BMW Assist comes through for BMW M3 owner

Interesting | September 29th, 2009 by 19
BMW M3 006 750x500

Let’s start our story with the description of BMW Assist directly from the manufacturer: “To enhance your BMW driving experience, the BMW Assist system offers …

Let’s start our story with the description of BMW Assist directly from the manufacturer:

“To enhance your BMW driving experience, the BMW Assist system offers safety, security and convenience services at the touch of a button. Using advanced technology, BMW Assist connects you with a trained response specialist to help you with almost everything, from an emergency situation to directions and traffic information. The BMW Assist system includes Bluetooth’s hands-free calling capability with speech recognition. For 2009 models, the BMW Assist Safety Plan is available as part of Ultimate Service at no cost for 4 years from your BMW’s in-service date.”

But have you ever asked yourselves how far would BMW Assist go… assist you? A member of M3post has an interesting experience to share with us.

“Wow, $1427 bucks later and I have a new right, rear tire. BMW Assist came through with shining colors for sure!”

BMW M3 014 655x438I will do my best to make this a short story; was on a business trip calling on the state of Montana and decided scrap the plane ride and take the M3 for the ride cause the weather forecast called for nothing cold mornings and late September sun! (Not to mention the miles and miles of twisty roads and long, deserted straight-aways ) When it happened….along came the quiet, relaxed chime and the indication that my tire was getting low.

Crap, I thought…as I was a million miles from no-where, deep in the clenches of the high desserts of the vast state of Montana. I had one gas station within the next 80 miles and it was just a few exits ahead. Made it! Filled the tire (it was only at 25psi–figured it was just low from the drastic change of altitude and cold mornings–I was off and running again! ) 15 miles later—ding….then the smell of burning rubber as my side walls were beginning to burn through. I stopped at the side of the road to find it completely flat. Found the ’emergency-tire-kit’ in the trunk and went to work.

Lets see, attach compressor to weird plastic bottle, turn compressor on, drive 2 miles at 30mph to spread white goo evenly, pump 2 bar of pressure in and PRESTO! White glue began to spew out of the 1/4 hold in top of tire!. Now what???? Get the cell out, walk 100 yards to find some sort of signal, call EVERY TIRE SHOP in all of Montana to find out “We don’t carry no tire that wide round here–

Geez! What now, I thought as I began to panic. Oh yeah…the SOS button! (I should have paid more attention at my orientation–guess I was too busy admiring the sexy lines of my new M3…)

Within a few moments, a calm, cool voice came over the air-waves “BMW Assist, how may I be of service?” I spent the next ten minutes telling her my sob story, and the next thing I new she was ready to dispatch the nearest tow truck. “TOW TRUCK!?!” — I gasped…”no sir, we will send a flat bed that will gently ease your car onto it’s platform”. “Then we will tow it to the nearest BMW dealer…”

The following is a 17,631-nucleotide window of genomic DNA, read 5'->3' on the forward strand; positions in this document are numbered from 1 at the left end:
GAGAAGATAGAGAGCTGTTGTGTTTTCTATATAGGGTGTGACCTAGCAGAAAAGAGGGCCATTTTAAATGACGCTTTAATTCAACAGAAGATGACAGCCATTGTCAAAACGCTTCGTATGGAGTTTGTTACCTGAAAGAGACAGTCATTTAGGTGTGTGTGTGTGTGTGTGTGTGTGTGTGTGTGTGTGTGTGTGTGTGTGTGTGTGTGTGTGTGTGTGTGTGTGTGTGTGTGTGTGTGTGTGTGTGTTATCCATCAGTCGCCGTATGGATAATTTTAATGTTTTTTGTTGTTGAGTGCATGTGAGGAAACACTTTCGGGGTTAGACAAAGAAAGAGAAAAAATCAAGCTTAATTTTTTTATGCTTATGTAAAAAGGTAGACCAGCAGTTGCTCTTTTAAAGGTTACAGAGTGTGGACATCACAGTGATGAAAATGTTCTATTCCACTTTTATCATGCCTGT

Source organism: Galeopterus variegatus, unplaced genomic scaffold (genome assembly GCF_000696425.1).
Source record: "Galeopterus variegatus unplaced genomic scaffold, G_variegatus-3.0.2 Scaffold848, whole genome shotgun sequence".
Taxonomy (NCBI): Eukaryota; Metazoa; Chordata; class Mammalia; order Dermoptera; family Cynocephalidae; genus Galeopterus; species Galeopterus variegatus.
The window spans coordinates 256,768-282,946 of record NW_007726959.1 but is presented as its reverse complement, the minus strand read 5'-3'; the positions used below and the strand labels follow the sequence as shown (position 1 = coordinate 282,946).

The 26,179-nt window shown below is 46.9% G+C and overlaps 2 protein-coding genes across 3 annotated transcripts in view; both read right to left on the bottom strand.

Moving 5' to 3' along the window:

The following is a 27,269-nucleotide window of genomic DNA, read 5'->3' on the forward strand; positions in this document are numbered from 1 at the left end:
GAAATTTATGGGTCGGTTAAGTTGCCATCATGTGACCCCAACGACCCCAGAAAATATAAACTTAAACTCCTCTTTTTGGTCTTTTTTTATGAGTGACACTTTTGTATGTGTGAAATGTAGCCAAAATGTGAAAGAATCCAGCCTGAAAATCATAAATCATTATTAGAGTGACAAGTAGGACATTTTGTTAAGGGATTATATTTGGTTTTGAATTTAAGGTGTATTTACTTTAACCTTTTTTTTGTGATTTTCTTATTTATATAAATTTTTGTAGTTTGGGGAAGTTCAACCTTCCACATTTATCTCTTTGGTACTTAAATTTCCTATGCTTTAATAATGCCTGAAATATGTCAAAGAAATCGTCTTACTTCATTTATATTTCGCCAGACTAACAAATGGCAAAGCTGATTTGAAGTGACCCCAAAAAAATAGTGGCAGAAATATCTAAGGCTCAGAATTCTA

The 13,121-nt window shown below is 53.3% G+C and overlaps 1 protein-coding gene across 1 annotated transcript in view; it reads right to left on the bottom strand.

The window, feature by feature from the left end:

But there are no dealers in Montana, I pondered….”Looks like the nearest dealer is in Spokane Washington, is that alright Mr. Yougottaflat???” Ummm…. (I was wondering how many millions this was going to cost me…) And before I could embarrass myself and ask, she said “This is of course part of your emergency road side assistance program provided to you by BMW…”

And with a smile on my face, I said I was ready when she was! 45 minutes later a tow truck arrived and the driver carefully lifted my M3 onto the deck and…..drove….250 miles…..and five hours to Spokane. 250 MILES!!! At $2.75 per mile! + the lift truck! FOR A FLAT!!!!

BMW M3 006 655x438

Awesome dealer (CAMP BMW) special ordered my tire and had it next day aired in (for free, by the way) mounted and balanced, and I was on my way. Tire had 60% life left, so the wheel and tire insurance I bought at the time of my purchase paid for most of the tire and labor, BMW picked up the tab for the tow. My only loss was a day and half of time and most of my sanity trying to make small talk with the Montana tow-truck driver for 5 hours. (Oh, and I can now scratch off visiting a truck stop weigh station off of my bucket-list, three of them….kinda scary…)

Quite the labor invested by so many people just to change a flat–amazing.”

In a world where negative stories are heard and advertised first, it is good to see positive outcome being promoted. Without sounding like BMW fanboys, we love to see that BMW Assist works, even though we’re glad we haven’t had a chance to use it yet.

[Source: M3post ]

19 responses to “BMW Assist comes through for BMW M3 owner”

  1. Mauro Corti says:

    everything nice, but.. 1427 bucks for a tire…

  2. Thijs says:

    I have a simular experience in England. I was on a business trip as well and one morning my 116i enige turned rough and gave up on me at the highway; camshaft timer broken. I called the alerm number in The Netherlands where I’m from they aranged a tow within one hour and drove me to the dealership. The guys overthere aranged a rental for me and to other day they gave me a call that they had finished the job, so within 24 hours! the whole story cost me 0 pounds/euro’s, the only bad part was that I had to bear a FWD rental for a day.

  3. Harmonica says:

    So please tell me again what the benefit of this over pulling out the spare in the trunk, swapping it out, and getting back to your originally scheduled trip within 30 minutes is?

  4. Jeremy says:

    I second what Harmonica said. It’s great to know BMW assist is there when you need it. However, despite our increasingly urbanized world it is easy to find yourself in situations where run-flats are rarer than a unicorn. Just give us the option BMW!

  5. Doug says:

    Yeah, this story would make me think twice about this. $1500 for a flat? How much is the SOS equipment and service? Why not just use AAA and use a cell phone? Maybe a spare tire?

  6. bsd107 says:

    I now own two cars (one is a BMW) with runflats, and these kind of stories terrify me.

    My previous car was a 1999 540iA Sport, which had a full spare and wheel in the truck. Get a flat – simply swap the wheel and you are on your way. Why should I have to lose over a day of time because of a simple flat tire?!?!?!?!?!

    I know this story is about BMW Assist, but I’m still not sold on the whole RFT thing.